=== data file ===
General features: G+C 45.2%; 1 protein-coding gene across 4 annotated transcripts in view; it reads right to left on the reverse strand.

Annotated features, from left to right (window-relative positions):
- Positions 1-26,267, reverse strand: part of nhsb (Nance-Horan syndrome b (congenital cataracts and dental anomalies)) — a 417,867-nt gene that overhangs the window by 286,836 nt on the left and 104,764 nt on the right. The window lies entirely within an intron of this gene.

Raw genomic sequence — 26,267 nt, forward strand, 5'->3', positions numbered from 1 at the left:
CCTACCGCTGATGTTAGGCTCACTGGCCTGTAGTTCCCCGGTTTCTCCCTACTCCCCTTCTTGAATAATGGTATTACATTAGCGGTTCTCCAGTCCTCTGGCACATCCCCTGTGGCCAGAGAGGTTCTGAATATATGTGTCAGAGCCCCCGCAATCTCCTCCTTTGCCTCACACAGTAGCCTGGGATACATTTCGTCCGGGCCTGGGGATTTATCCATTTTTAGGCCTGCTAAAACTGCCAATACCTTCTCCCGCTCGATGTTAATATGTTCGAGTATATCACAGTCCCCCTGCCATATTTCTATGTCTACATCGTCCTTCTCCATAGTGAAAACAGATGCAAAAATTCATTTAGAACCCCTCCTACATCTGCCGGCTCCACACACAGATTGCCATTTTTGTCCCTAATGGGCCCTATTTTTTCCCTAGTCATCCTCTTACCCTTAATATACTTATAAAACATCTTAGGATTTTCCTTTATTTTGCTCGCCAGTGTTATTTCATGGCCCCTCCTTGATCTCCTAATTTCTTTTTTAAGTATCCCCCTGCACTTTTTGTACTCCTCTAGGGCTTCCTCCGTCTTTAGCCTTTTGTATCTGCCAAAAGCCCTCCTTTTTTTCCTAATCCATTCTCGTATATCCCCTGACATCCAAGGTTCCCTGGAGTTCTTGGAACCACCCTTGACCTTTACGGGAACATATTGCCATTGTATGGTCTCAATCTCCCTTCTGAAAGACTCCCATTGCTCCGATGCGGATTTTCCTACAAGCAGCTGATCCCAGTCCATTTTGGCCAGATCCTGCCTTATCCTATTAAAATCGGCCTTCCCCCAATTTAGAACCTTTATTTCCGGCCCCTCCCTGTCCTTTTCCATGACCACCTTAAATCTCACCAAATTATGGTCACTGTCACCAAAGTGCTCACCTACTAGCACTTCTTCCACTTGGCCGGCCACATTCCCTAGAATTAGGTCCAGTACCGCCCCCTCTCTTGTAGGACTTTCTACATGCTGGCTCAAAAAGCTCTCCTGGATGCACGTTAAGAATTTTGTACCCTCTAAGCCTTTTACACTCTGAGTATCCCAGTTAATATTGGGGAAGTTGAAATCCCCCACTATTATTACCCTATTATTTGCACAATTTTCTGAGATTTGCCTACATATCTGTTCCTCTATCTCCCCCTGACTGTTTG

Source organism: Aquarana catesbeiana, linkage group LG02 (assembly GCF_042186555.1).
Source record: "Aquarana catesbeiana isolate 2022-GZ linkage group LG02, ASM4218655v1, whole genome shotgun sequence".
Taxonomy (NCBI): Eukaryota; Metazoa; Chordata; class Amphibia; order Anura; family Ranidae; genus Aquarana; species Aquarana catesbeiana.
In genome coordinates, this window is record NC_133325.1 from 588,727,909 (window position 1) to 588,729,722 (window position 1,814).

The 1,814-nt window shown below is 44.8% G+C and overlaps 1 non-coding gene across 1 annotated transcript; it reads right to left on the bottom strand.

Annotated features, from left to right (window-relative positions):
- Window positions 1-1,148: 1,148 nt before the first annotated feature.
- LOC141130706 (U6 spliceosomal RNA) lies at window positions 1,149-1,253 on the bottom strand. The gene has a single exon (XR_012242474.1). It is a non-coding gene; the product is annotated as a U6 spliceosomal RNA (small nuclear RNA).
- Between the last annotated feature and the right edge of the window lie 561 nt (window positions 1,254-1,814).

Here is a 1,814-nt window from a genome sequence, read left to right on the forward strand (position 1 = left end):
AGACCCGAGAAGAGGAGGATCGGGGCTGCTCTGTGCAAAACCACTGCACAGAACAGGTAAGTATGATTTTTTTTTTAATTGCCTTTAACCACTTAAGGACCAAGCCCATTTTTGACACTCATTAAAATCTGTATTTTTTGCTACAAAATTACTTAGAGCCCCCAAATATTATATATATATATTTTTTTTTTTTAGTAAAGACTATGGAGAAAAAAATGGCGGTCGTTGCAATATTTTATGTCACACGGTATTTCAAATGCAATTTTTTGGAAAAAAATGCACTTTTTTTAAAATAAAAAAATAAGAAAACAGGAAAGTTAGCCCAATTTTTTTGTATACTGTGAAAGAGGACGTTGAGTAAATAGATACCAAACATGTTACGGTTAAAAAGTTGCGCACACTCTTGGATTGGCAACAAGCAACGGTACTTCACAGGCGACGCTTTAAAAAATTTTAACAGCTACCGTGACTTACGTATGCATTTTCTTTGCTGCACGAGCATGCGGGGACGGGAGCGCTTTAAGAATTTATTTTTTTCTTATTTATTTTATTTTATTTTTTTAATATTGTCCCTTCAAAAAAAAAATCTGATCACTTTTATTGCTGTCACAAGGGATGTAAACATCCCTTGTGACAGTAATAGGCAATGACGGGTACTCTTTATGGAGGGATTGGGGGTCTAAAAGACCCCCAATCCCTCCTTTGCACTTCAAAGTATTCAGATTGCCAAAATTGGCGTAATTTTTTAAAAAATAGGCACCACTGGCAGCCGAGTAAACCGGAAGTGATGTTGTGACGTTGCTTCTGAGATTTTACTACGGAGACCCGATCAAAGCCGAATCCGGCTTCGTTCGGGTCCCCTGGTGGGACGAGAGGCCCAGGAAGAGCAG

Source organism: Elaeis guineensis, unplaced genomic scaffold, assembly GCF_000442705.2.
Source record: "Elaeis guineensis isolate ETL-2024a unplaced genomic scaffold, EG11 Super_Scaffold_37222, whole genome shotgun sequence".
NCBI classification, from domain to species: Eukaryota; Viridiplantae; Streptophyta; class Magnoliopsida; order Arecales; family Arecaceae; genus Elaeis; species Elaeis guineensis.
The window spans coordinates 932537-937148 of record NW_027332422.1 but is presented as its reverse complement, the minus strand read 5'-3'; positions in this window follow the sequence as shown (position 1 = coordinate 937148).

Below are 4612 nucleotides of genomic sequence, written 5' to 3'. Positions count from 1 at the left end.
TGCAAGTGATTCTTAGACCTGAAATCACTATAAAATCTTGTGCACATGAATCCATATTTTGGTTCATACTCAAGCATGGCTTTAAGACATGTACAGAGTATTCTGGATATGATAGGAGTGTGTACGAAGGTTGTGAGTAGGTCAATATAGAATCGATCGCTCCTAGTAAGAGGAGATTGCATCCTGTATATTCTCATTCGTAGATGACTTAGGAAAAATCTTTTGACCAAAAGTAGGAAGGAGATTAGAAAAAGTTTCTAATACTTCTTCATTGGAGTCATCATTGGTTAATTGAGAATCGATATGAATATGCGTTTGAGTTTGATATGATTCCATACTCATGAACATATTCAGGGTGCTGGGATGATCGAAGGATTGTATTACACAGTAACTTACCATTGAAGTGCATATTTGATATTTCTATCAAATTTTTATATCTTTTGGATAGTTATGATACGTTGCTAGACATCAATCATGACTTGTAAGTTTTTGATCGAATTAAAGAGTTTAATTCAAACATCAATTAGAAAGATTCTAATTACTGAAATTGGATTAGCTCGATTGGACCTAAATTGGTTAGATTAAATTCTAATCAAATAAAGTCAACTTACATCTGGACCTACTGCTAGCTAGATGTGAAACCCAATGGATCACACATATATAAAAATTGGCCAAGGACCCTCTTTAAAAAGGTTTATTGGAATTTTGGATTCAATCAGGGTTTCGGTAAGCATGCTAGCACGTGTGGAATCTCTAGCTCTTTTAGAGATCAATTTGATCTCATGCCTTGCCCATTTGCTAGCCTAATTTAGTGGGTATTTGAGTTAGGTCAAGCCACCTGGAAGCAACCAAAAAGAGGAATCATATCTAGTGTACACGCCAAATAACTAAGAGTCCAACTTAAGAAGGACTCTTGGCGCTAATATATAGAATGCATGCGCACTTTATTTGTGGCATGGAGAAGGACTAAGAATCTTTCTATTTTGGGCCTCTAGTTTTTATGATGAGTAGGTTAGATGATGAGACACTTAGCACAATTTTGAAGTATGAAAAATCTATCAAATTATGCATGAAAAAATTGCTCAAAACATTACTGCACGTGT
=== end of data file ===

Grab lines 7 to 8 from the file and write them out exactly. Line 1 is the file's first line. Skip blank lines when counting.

Source record: "Aquarana catesbeiana isolate 2022-GZ linkage group LG02, ASM4218655v1, whole genome shotgun sequence".
Taxonomy (NCBI): Eukaryota; Metazoa; Chordata; class Amphibia; order Anura; family Ranidae; genus Aquarana; species Aquarana catesbeiana.